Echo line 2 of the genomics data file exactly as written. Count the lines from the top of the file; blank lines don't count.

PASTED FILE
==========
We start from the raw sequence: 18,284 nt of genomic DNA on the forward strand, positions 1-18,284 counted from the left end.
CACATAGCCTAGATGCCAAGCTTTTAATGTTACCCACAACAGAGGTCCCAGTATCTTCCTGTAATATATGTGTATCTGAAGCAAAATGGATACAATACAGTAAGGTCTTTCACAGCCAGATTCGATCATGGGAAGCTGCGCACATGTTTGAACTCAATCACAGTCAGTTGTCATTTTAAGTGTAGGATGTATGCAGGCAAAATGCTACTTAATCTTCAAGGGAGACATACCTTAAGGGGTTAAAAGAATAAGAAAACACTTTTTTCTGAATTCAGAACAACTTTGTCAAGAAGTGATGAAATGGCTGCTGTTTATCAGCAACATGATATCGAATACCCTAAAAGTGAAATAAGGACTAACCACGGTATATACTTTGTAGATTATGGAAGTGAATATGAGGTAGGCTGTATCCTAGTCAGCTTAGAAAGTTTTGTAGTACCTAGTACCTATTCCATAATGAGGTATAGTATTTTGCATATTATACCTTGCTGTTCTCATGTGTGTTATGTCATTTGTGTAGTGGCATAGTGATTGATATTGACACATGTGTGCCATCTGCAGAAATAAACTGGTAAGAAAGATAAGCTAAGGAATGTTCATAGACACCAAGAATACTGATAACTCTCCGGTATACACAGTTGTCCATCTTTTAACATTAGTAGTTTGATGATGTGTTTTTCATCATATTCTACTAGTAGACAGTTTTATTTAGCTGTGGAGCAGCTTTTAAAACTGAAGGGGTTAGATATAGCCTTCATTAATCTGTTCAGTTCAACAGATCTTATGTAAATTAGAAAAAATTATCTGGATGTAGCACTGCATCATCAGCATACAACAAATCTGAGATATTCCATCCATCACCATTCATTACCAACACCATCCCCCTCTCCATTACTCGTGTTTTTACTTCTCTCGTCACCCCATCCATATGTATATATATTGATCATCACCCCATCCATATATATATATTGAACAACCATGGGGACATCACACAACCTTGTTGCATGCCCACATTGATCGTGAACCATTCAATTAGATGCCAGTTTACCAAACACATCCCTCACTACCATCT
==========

CACATAGCCTAGATGCCAAGCTTTTAATGTTACCCACAACAGAGGTCCCAGTATCTTCCTGTAATATATGTGTATCTGAAGCAAAATGGATACAATACAGTAAGGTCTTTCACAGCCAGATTCGATCATGGGAAGCTGCGCACATGTTTGAACTCAATCACAGTCAGTTGTCATTTTAAGTGTAGGATGTATGCAGGCAAAATGCTACTTAATCTTCAAGGGAGACATACCTTAAGGGGTTAAAAGAATAAGAAAACACTTTTTTCTGAATTCAGAACAACTTTGTCAAGAAGTGATGAAATGGCTGCTGTTTATCAGCAACATGATATCGAATACCCTAAAAGTGAAATAAGGACTAACCACGGTATATACTTTGTAGATTATGGAAGTGAATATGAGGTAGGCTGTATCCTAGTCAGCTTAGAAAGTTTTGTAGTACCTAGTACCTATTCCATAATGAGGTATAGTATTTTGCATATTATACCTTGCTGTTCTCATGTGTGTTATGTCATTTGTGTAGTGGCATAGTGATTGATATTGACACATGTGTGCCATCTGCAGAAATAAACTGGTAAGAAAGATAAGCTAAGGAATGTTCATAGACACCAAGAATACTGATAACTCTCCGGTATACACAGTTGTCCATCTTTTAACATTAGTAGTTTGATGATGTGTTTTTCATCATATTCTACTAGTAGACAGTTTTATTTAGCTGTGGAGCAGCTTTTAAAACTGAAGGGGTTAGATATAGCCTTCATTAATCTGTTCAGTTCAACAGATCTTATGTAAATTAGAAAAAATTATCTGGATGTAGCACTGCATCATCAGCATACAACAAATCTGAGATATTCCATCCATCACCATTCATTACCAACACCATCCCCCTCTCCATTACTCGTGTTTTTACTTCTCTCGTCACCCCATCCATATGTATATATATTGATCATCACCCCATCCATATATATATATTGAACAACCATGGGGACATCACACAACCTTGTTGCATGCCCACATTGATCGTGAACCATTCAATTAGATGCCAGTTTACCAAACACATCCCTCACTACCATCT